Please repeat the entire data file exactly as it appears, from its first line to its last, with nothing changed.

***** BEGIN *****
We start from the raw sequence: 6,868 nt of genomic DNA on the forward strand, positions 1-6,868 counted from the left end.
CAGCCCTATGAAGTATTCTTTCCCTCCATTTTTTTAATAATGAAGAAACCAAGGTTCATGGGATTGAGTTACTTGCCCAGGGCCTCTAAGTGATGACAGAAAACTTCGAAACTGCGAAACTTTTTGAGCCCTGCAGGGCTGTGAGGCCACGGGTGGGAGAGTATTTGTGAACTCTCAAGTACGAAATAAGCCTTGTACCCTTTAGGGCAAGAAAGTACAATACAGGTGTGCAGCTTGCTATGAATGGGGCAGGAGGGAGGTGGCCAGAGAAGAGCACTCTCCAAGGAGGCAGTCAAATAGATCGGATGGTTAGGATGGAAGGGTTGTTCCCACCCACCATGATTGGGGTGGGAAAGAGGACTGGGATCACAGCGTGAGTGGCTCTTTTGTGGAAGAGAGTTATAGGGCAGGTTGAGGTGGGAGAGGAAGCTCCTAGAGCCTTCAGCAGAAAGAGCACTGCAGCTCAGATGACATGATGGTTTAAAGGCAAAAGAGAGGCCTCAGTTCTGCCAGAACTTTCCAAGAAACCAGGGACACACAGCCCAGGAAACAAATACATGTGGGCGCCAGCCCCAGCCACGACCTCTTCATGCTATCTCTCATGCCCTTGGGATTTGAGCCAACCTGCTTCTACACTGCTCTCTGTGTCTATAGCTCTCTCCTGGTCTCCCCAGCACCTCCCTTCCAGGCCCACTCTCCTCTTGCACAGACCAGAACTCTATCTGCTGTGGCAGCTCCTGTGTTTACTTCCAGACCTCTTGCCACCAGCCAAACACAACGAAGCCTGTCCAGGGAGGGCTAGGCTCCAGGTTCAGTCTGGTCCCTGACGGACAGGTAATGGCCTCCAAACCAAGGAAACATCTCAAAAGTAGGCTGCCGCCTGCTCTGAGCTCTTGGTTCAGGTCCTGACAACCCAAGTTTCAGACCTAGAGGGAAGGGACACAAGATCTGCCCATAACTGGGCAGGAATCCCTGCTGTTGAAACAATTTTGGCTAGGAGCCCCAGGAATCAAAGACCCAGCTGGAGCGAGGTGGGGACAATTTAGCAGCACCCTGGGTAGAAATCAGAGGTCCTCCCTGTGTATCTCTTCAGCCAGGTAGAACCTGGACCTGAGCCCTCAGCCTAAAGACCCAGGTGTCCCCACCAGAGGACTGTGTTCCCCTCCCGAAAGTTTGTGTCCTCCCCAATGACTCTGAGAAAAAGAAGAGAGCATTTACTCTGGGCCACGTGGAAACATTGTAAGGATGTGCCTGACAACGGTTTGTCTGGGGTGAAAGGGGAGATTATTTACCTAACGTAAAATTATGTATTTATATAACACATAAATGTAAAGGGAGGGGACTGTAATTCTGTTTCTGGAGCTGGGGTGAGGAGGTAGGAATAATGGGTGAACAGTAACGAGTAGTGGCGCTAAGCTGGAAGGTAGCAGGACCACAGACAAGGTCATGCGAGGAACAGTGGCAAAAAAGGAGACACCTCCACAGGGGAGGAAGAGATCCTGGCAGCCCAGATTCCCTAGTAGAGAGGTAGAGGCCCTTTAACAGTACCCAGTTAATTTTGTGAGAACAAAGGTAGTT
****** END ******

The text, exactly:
We start from the raw sequence: 6,868 nt of genomic DNA on the forward strand, positions 1-6,868 counted from the left end.
CAGCCCTATGAAGTATTCTTTCCCTCCATTTTTTTAATAATGAAGAAACCAAGGTTCATGGGATTGAGTTACTTGCCCAGGGCCTCTAAGTGATGACAGAAAACTTCGAAACTGCGAAACTTTTTGAGCCCTGCAGGGCTGTGAGGCCACGGGTGGGAGAGTATTTGTGAACTCTCAAGTACGAAATAAGCCTTGTACCCTTTAGGGCAAGAAAGTACAATACAGGTGTGCAGCTTGCTATGAATGGGGCAGGAGGGAGGTGGCCAGAGAAGAGCACTCTCCAAGGAGGCAGTCAAATAGATCGGATGGTTAGGATGGAAGGGTTGTTCCCACCCACCATGATTGGGGTGGGAAAGAGGACTGGGATCACAGCGTGAGTGGCTCTTTTGTGGAAGAGAGTTATAGGGCAGGTTGAGGTGGGAGAGGAAGCTCCTAGAGCCTTCAGCAGAAAGAGCACTGCAGCTCAGATGACATGATGGTTTAAAGGCAAAAGAGAGGCCTCAGTTCTGCCAGAACTTTCCAAGAAACCAGGGACACACAGCCCAGGAAACAAATACATGTGGGCGCCAGCCCCAGCCACGACCTCTTCATGCTATCTCTCATGCCCTTGGGATTTGAGCCAACCTGCTTCTACACTGCTCTCTGTGTCTATAGCTCTCTCCTGGTCTCCCCAGCACCTCCCTTCCAGGCCCACTCTCCTCTTGCACAGACCAGAACTCTATCTGCTGTGGCAGCTCCTGTGTTTACTTCCAGACCTCTTGCCACCAGCCAAACACAACGAAGCCTGTCCAGGGAGGGCTAGGCTCCAGGTTCAGTCTGGTCCCTGACGGACAGGTAATGGCCTCCAAACCAAGGAAACATCTCAAAAGTAGGCTGCCGCCTGCTCTGAGCTCTTGGTTCAGGTCCTGACAACCCAAGTTTCAGACCTAGAGGGAAGGGACACAAGATCTGCCCATAACTGGGCAGGAATCCCTGCTGTTGAAACAATTTTGGCTAGGAGCCCCAGGAATCAAAGACCCAGCTGGAGCGAGGTGGGGACAATTTAGCAGCACCCTGGGTAGAAATCAGAGGTCCTCCCTGTGTATCTCTTCAGCCAGGTAGAACCTGGACCTGAGCCCTCAGCCTAAAGACCCAGGTGTCCCCACCAGAGGACTGTGTTCCCCTCCCGAAAGTTTGTGTCCTCCCCAATGACTCTGAGAAAAAGAAGAGAGCATTTACTCTGGGCCACGTGGAAACATTGTAAGGATGTGCCTGACAACGGTTTGTCTGGGGTGAAAGGGGAGATTATTTACCTAACGTAAAATTATGTATTTATATAACACATAAATGTAAAGGGAGGGGACTGTAATTCTGTTTCTGGAGCTGGGGTGAGGAGGTAGGAATAATGGGTGAACAGTAACGAGTAGTGGCGCTAAGCTGGAAGGTAGCAGGACCACAGACAAGGTCATGCGAGGAACAGTGGCAAAAAAGGAGACACCTCCACAGGGGAGGAAGAGATCCTGGCAGCCCAGATTCCCTAGTAGAGAGGTAGAGGCCCTTTAACAGTACCCAGTTAATTTTGTGAGAACAAAGGTAGTT